Not a typical indie film or small film I would normally review. Big names in the cast, marketing campaign, but with a budget of six million dollars and theatrical release a year after debuting at a film festival we can make an exception. Plus I have been waiting a damn year to see this stupid film. It shows that indie filmmakers can break out. That the visual medium of film is more accessible and affordable than ever. Once a good old boy network or rich kids (Howard Hughes) with a bullet proof ceiling. A talented person with a good eye and story can get noticed. More important a good script can raise funding and attract big named actors.
From the trailers, it looked like it was going to be more of a grindhouse film. But little blood showed up on screen. The director mostly did the butchering out of view, think of the scene in 'Children of the Corn' (1984) where they force the hand of the restaurant patron into the blender (covered my eyes, I was ten. Took me twenty years to watch that movie again and realize there is nothing scary to see except blood splatter on the wall. No fingers flying, no gross imagery but in my head) so those of you that cover your eyes during scary scenes, this movie might give you nightmares. If this film was released in the 80's it would be PG.
Another way directors get more out of their resources is to shoot on location. Being filmed in California the actors weren't acting that they were in a miserable place, they were. High temperatures, bright sun, and wind gave the film a level of realism and believably that some actors can't deliver on a sound stage. During filming 'Alien' (1979) the scenes in the ventilation shafts were brutal for the actors. Hot lights, no air flow, small space but on film audiences took the hot, sweating, tired, exhausted actors as being terrified. In 'Spider Baby' (1967) the high heat during shooting made the cast seem truly insane. At the same time shooting on location gives the director a great chance to expand the scene. No restriction of a sound stage or partial set up. The location can almost be another character in the movie.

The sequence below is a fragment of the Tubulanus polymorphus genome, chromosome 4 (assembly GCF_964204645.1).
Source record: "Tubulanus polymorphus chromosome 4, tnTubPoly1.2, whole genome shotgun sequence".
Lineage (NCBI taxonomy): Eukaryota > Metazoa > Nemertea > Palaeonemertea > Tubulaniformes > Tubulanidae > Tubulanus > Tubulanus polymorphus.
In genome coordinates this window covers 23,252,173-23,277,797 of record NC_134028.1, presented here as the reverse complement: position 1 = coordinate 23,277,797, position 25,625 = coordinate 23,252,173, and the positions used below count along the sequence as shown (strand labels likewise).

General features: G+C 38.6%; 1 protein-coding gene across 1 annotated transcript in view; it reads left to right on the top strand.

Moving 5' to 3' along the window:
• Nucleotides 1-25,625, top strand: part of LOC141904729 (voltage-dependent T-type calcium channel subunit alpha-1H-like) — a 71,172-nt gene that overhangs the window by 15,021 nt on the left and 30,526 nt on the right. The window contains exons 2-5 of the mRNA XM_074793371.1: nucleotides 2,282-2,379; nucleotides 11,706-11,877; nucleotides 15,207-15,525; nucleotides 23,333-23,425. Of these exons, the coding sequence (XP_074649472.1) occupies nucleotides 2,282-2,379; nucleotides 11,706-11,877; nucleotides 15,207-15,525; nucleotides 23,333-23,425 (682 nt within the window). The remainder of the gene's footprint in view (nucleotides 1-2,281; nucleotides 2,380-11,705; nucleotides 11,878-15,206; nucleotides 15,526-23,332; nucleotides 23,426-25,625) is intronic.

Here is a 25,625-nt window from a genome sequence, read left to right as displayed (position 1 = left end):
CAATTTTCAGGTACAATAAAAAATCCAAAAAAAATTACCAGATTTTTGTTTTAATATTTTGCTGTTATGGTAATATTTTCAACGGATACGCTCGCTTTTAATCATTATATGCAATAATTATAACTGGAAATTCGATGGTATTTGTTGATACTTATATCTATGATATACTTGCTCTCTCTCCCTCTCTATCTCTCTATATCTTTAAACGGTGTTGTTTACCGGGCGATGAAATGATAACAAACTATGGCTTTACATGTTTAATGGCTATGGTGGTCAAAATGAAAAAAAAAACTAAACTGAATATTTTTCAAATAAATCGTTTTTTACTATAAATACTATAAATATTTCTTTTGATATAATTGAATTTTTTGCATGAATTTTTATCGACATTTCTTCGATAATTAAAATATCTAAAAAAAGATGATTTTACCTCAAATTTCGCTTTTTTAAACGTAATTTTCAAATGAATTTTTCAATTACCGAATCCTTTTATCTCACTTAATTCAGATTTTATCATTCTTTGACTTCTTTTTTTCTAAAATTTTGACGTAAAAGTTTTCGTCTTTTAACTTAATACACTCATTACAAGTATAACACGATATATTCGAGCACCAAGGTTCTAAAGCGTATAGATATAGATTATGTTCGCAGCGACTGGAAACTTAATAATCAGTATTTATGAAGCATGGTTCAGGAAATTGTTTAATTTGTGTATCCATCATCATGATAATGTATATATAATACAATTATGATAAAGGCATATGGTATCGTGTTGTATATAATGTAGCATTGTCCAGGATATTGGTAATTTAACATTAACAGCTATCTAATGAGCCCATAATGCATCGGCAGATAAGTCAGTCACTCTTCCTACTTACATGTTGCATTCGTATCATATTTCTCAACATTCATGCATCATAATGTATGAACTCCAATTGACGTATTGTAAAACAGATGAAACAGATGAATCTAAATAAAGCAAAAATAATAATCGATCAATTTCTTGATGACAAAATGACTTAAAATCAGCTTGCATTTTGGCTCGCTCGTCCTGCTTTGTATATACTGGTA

This movie will not have huge box office receipts. Many will be disappointed by the lack of gore, boobies, and special effects. Others will stay away due to the perceived notion this is a grindhouse flick. One can blame it on the advertising. Many movies have been DOA due to the marketing department not understanding the movie. Other times movies don't know what they want to be. One famous example is Don Coscarelli's 'Kenny & Company' (1976). The movie was a great film but not fitting into any one category, drama, comedy, or horror the studio didn't believe in it. Marketing didn't understand it. But it's a good movie. Bad Batch doesn't know what it wants to be. The story is about a brutal apocalyptic wasteland where there are no rules except survive, but also wants to be about a fathers love for his child, or the strong feminist who can survive anything in a male dominated society, or the sexy girl in distress, or like the trailer suggests a grindhouse film. It is a visually entertaining film that takes a few detours but worth a watch, but if you're expecting something from this film it will leave you disappointed.